There is also the opportunity to include music, picture slideshows and even other pre-recorded content (such as a eulogy or special tribute from a family member or friend).
Each family is different and each set of circumstances is unique.
I am here to work with you, finding that very special and meaningful way to honour your loved one.
You are not alone. Please feel free to connect with me via email, phone, text or even Facebook. I'd love to hear from you.
Casual. Laid back. Not too formal. These are words I hear more and more from families when I ask what type of atmosphere they envision for honouring and celebrating the life of their loved one.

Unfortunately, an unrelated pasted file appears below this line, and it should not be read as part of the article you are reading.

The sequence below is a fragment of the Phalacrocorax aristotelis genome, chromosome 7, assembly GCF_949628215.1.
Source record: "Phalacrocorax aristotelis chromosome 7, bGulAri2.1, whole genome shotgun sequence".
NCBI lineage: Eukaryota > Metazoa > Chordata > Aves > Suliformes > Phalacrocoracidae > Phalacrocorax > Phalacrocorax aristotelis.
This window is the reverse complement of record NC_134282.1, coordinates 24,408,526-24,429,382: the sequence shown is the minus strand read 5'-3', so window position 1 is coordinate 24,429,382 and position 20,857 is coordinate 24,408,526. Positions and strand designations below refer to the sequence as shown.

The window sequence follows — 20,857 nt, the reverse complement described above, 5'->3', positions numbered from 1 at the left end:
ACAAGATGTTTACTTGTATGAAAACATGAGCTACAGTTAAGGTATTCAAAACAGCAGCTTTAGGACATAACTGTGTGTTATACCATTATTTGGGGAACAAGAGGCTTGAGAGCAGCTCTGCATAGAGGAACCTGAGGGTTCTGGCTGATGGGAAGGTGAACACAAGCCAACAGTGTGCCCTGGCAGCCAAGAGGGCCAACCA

The way you choose to remember a loved one should suit your family - it does not have to be traditional, formal or be the same as a funeral you have attended in the past.
As your Funeral Celebrant, the ceremony I write and officiate will be personal, meaningful and suit the type of event that you have in mind.
Whether it is casual or formal. A large gathering or small.
The important thing is that you take time to honour your loved one in a meaningful way.
How you do it - well that's up to you.
If you have lost a loved one, you may be feeling very disconnected from the hustle and bustle and this season of holiday cheer.
You may have been dreading the holidays, knowing that this year will be different.
And it will be different. There is no denying it. Yet there is a special gift that we can chose to open this year.
A gift that cannot be taken away from us.
It is the gift of our memories.
You see, each time we embrace a memory we meet again with those we love. For the heart never forgets.